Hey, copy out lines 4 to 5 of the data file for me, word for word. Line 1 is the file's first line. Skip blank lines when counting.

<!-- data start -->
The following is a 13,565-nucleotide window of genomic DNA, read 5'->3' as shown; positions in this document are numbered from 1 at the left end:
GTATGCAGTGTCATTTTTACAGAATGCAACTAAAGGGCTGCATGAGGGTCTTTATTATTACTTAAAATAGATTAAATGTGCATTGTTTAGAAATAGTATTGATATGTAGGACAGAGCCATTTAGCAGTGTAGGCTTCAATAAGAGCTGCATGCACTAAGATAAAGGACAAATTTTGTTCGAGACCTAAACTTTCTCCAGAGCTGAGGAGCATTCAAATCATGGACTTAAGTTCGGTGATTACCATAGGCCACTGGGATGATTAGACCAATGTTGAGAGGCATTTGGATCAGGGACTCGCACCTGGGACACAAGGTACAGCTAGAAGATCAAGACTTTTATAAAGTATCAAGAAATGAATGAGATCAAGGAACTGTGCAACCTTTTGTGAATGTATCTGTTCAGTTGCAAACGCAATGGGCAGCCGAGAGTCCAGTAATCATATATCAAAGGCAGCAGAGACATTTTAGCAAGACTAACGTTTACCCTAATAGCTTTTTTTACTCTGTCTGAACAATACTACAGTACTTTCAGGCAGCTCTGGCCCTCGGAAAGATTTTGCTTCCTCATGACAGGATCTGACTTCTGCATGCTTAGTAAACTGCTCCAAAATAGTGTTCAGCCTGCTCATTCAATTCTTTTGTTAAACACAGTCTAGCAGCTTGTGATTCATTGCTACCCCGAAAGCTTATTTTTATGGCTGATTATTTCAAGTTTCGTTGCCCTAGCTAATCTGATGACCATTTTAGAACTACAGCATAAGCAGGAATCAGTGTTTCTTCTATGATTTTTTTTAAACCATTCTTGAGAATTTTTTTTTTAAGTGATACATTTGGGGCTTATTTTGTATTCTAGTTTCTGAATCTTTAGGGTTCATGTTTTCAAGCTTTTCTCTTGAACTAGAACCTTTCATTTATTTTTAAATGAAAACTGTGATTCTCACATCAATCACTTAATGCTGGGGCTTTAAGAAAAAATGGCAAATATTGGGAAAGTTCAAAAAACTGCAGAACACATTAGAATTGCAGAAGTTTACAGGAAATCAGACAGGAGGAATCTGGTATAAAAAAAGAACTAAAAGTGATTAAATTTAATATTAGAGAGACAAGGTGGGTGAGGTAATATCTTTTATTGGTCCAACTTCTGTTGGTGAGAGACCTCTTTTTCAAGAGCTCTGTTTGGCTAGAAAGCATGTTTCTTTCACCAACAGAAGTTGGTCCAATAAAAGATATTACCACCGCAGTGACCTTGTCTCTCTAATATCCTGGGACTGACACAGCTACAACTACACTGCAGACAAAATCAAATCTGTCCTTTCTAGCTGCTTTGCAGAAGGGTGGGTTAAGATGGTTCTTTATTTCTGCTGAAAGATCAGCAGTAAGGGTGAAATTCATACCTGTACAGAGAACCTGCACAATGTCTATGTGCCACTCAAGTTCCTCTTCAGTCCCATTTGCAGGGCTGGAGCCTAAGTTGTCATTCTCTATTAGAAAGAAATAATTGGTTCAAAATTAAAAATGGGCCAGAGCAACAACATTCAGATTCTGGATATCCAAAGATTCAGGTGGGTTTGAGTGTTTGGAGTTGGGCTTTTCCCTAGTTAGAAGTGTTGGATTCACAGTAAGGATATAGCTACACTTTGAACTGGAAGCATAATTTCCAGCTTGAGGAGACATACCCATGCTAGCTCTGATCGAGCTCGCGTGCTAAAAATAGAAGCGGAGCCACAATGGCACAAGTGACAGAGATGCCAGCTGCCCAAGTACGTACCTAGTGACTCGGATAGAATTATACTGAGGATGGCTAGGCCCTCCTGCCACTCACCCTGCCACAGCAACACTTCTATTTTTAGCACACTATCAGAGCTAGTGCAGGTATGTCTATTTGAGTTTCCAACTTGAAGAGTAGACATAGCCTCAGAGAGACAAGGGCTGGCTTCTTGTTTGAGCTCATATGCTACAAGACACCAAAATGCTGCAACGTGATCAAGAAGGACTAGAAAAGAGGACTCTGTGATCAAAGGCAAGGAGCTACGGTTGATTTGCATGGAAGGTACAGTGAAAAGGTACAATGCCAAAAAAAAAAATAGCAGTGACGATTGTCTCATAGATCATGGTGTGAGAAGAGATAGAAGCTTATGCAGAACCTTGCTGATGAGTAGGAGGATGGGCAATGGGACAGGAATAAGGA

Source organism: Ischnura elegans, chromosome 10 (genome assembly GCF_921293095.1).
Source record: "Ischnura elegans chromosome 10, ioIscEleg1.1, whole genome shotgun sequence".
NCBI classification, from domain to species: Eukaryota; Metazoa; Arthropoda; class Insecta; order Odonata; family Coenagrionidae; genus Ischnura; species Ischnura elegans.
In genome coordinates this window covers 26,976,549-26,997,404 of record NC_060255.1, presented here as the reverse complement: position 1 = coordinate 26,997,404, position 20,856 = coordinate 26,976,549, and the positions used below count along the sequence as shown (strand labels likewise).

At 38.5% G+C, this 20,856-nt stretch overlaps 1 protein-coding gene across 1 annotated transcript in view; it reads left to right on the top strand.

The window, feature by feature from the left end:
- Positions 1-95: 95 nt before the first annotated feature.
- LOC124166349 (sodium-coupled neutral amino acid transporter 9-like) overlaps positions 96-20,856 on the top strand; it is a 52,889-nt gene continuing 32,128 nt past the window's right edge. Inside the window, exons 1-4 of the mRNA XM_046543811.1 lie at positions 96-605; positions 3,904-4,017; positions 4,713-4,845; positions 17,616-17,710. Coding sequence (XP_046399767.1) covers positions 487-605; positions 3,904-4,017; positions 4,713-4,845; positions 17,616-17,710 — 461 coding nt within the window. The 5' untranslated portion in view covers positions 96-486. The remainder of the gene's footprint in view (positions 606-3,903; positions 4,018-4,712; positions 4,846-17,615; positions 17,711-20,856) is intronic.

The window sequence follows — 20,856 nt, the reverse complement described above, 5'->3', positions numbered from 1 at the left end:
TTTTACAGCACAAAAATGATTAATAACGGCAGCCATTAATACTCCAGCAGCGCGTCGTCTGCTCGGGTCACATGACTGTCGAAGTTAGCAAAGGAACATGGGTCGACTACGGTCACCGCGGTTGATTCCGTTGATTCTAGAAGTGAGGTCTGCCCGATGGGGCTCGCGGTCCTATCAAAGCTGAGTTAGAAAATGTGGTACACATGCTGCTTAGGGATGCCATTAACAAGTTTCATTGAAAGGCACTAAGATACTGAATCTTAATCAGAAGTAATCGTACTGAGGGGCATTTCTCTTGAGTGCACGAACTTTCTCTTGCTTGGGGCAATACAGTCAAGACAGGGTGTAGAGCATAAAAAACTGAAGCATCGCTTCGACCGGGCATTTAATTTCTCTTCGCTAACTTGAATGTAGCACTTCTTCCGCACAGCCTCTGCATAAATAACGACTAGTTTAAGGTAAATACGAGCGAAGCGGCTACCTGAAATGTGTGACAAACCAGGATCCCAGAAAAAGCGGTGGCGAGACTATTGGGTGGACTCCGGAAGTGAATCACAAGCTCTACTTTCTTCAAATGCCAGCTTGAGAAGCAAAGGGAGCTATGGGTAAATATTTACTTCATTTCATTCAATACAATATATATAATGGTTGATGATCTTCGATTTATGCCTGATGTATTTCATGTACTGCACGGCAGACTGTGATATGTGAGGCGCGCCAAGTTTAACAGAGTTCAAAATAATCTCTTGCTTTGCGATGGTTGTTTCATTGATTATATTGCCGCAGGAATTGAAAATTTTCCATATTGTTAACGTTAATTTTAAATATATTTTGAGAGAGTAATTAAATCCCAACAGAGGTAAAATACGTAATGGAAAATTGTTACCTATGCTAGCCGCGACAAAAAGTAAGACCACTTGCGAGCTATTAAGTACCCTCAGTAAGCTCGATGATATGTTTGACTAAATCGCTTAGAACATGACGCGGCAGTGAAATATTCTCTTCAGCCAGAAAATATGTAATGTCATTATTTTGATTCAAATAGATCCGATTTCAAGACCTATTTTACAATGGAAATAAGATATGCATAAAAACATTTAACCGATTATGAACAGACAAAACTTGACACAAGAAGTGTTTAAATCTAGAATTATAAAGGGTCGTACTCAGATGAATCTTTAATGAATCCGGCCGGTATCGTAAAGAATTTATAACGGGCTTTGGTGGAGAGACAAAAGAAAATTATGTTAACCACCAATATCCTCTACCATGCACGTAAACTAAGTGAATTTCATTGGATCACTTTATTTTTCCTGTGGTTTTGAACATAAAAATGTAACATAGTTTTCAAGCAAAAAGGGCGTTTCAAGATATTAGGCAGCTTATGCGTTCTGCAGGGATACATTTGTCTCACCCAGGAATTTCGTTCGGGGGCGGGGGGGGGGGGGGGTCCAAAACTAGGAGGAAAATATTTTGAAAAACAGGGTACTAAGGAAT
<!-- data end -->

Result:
Source record: "Ischnura elegans chromosome 10, ioIscEleg1.1, whole genome shotgun sequence".
NCBI classification, from domain to species: Eukaryota; Metazoa; Arthropoda; class Insecta; order Odonata; family Coenagrionidae; genus Ischnura; species Ischnura elegans.